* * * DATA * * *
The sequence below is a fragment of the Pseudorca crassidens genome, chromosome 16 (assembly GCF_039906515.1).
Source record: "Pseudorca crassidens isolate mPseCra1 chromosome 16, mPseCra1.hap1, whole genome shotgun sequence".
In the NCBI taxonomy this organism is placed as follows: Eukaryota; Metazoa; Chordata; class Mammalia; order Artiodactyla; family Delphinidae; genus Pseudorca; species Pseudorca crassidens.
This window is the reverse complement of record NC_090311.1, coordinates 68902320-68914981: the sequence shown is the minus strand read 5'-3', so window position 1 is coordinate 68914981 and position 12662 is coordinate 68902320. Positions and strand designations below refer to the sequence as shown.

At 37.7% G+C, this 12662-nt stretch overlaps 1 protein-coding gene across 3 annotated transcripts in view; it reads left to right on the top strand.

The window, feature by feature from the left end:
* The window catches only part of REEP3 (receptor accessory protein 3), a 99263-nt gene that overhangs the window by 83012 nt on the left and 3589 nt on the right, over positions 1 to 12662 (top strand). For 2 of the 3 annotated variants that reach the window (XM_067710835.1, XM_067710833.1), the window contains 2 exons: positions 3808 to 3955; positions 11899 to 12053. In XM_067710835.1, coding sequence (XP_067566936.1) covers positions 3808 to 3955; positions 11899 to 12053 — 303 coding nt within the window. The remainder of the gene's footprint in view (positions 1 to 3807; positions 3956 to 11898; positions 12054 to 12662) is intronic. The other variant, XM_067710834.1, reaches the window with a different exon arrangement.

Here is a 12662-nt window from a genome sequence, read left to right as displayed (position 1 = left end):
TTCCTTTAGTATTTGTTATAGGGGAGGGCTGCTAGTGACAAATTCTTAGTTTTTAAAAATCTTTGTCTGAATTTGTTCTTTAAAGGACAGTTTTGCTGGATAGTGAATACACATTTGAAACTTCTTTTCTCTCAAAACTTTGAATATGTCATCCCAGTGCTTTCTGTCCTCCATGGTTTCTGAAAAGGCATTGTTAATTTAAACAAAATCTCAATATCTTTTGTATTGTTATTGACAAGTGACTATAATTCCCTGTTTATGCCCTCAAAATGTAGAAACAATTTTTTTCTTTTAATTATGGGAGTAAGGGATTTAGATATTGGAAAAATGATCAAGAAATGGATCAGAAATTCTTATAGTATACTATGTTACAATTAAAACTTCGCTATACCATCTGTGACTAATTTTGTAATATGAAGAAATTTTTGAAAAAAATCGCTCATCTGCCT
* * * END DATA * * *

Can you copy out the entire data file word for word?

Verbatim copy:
The sequence below is a fragment of the Pseudorca crassidens genome, chromosome 16 (assembly GCF_039906515.1).
Source record: "Pseudorca crassidens isolate mPseCra1 chromosome 16, mPseCra1.hap1, whole genome shotgun sequence".
In the NCBI taxonomy this organism is placed as follows: Eukaryota; Metazoa; Chordata; class Mammalia; order Artiodactyla; family Delphinidae; genus Pseudorca; species Pseudorca crassidens.
This window is the reverse complement of record NC_090311.1, coordinates 68902320-68914981: the sequence shown is the minus strand read 5'-3', so window position 1 is coordinate 68914981 and position 12662 is coordinate 68902320. Positions and strand designations below refer to the sequence as shown.

At 37.7% G+C, this 12662-nt stretch overlaps 1 protein-coding gene across 3 annotated transcripts in view; it reads left to right on the top strand.

The window, feature by feature from the left end:
* The window catches only part of REEP3 (receptor accessory protein 3), a 99263-nt gene that overhangs the window by 83012 nt on the left and 3589 nt on the right, over positions 1 to 12662 (top strand). For 2 of the 3 annotated variants that reach the window (XM_067710835.1, XM_067710833.1), the window contains 2 exons: positions 3808 to 3955; positions 11899 to 12053. In XM_067710835.1, coding sequence (XP_067566936.1) covers positions 3808 to 3955; positions 11899 to 12053 — 303 coding nt within the window. The remainder of the gene's footprint in view (positions 1 to 3807; positions 3956 to 11898; positions 12054 to 12662) is intronic. The other variant, XM_067710834.1, reaches the window with a different exon arrangement.

Here is a 12662-nt window from a genome sequence, read left to right as displayed (position 1 = left end):
TTCCTTTAGTATTTGTTATAGGGGAGGGCTGCTAGTGACAAATTCTTAGTTTTTAAAAATCTTTGTCTGAATTTGTTCTTTAAAGGACAGTTTTGCTGGATAGTGAATACACATTTGAAACTTCTTTTCTCTCAAAACTTTGAATATGTCATCCCAGTGCTTTCTGTCCTCCATGGTTTCTGAAAAGGCATTGTTAATTTAAACAAAATCTCAATATCTTTTGTATTGTTATTGACAAGTGACTATAATTCCCTGTTTATGCCCTCAAAATGTAGAAACAATTTTTTTCTTTTAATTATGGGAGTAAGGGATTTAGATATTGGAAAAATGATCAAGAAATGGATCAGAAATTCTTATAGTATACTATGTTACAATTAAAACTTCGCTATACCATCTGTGACTAATTTTGTAATATGAAGAAATTTTTGAAAAAAATCGCTCATCTGCCT